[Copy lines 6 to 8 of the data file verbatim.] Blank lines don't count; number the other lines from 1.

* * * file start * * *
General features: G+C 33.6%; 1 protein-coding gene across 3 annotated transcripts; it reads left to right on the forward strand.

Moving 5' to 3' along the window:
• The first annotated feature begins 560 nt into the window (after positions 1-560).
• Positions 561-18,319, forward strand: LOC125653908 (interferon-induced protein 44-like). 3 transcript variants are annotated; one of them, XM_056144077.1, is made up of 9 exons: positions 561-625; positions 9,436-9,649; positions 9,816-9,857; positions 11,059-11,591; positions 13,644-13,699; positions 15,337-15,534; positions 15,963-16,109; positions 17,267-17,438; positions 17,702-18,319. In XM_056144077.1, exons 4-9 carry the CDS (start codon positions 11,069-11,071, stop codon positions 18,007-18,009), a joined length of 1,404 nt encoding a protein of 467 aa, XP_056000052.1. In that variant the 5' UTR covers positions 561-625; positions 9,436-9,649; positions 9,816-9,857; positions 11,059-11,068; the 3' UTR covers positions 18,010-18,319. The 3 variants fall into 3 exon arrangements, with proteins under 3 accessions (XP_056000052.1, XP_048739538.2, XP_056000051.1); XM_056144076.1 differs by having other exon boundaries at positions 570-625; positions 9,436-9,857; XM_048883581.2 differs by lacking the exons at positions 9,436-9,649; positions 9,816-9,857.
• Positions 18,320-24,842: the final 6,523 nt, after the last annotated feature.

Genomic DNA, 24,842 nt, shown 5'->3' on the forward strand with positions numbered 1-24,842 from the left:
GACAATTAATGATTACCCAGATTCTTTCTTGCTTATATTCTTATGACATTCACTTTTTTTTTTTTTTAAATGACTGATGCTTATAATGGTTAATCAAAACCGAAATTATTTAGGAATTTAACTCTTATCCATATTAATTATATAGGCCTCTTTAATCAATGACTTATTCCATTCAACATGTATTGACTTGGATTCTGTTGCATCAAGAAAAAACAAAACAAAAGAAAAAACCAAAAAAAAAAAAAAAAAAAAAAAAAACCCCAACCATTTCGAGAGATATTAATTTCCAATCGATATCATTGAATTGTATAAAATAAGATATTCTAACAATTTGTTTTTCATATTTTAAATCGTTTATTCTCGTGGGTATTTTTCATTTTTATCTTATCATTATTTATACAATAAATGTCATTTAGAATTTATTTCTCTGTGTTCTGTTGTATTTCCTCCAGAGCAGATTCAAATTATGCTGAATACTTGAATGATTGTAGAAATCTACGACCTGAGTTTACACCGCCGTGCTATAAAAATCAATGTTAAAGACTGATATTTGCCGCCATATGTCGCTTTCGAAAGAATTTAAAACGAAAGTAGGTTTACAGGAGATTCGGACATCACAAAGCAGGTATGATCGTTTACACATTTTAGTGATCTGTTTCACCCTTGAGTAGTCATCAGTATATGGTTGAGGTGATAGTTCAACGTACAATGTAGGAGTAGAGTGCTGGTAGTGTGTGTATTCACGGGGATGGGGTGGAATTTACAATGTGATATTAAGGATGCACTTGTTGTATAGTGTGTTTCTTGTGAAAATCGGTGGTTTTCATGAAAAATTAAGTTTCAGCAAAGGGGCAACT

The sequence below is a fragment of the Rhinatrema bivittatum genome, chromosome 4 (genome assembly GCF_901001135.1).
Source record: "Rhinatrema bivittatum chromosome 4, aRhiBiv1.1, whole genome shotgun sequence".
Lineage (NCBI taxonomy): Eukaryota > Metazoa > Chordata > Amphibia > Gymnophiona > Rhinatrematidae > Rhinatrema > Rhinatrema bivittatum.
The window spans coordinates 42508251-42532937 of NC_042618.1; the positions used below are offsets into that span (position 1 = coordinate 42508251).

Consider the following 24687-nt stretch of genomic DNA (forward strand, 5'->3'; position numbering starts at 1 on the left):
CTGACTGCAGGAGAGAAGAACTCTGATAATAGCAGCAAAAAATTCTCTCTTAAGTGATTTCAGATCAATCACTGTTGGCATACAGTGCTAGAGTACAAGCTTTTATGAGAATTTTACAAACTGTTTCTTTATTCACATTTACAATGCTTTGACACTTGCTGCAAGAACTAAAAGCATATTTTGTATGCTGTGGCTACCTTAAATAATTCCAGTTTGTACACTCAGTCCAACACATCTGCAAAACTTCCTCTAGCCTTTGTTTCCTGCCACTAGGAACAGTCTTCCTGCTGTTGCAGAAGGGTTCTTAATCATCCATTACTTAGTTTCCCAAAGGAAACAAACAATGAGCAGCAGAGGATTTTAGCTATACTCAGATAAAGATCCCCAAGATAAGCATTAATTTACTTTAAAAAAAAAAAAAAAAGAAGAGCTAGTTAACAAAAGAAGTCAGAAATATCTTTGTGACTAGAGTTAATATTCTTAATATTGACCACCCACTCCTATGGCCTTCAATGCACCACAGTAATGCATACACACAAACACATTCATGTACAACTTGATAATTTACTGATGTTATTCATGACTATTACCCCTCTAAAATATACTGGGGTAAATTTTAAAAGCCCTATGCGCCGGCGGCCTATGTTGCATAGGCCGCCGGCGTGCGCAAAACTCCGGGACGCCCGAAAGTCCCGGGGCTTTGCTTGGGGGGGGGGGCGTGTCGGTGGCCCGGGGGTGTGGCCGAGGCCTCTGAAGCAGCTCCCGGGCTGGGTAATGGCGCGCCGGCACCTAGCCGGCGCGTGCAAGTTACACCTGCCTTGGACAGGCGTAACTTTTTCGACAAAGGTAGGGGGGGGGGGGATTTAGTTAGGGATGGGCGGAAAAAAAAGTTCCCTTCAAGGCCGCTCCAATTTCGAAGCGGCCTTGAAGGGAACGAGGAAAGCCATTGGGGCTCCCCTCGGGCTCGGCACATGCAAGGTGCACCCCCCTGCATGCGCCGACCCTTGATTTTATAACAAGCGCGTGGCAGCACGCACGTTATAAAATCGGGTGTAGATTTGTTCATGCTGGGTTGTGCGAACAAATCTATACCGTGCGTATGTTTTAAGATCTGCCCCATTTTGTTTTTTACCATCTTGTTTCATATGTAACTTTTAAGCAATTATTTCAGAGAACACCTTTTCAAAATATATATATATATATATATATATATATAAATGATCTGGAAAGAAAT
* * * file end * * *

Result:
Genomic DNA, 24,842 nt, shown 5'->3' on the forward strand with positions numbered 1-24,842 from the left:
GACAATTAATGATTACCCAGATTCTTTCTTGCTTATATTCTTATGACATTCACTTTTTTTTTTTTTTAAATGACTGATGCTTATAATGGTTAATCAAAACCGAAATTATTTAGGAATTTAACTCTTATCCATATTAATTATATAGGCCTCTTTAATCAATGACTTATTCCATTCAACATGTATTGACTTGGATTCTGTTGCATCAAGAAAAAACAAAACAAAAGAAAAAACCAAAAAAAAAAAAAAAAAAAAAAAAAACCCCAACCATTTCGAGAGATATTAATTTCCAATCGATATCATTGAATTGTATAAAATAAGATATTCTAACAATTTGTTTTTCATATTTTAAATCGTTTATTCTCGTGGGTATTTTTCATTTTTATCTTATCATTATTTATACAATAAATGTCATTTAGAATTTATTTCTCTGTGTTCTGTTGTATTTCCTCCAGAGCAGATTCAAATTATGCTGAATACTTGAATGATTGTAGAAATCTACGACCTGAGTTTACACCGCCGTGCTATAAAAATCAATGTTAAAGACTGATATTTGCCGCCATATGTCGCTTTCGAAAGAATTTAAAACGAAAGTAGGTTTACAGGAGATTCGGACATCACAAAGCAGGTATGATCGTTTACACATTTTAGTGATCTGTTTCACCCTTGAGTAGTCATCAGTATATGGTTGAGGTGATAGTTCAACGTACAATGTAGGAGTAGAGTGCTGGTAGTGTGTGTATTCACGGGGATGGGGTGGAATTTACAATGTGATATTAAGGATGCACTTGTTGTATAGTGTGTTTCTTGTGAAAATCGGTGGTTTTCATGAAAAATTAAGTTTCAGCAAAGGGGCAACT

The sequence below is a fragment of the Rhinatrema bivittatum genome, chromosome 4 (genome assembly GCF_901001135.1).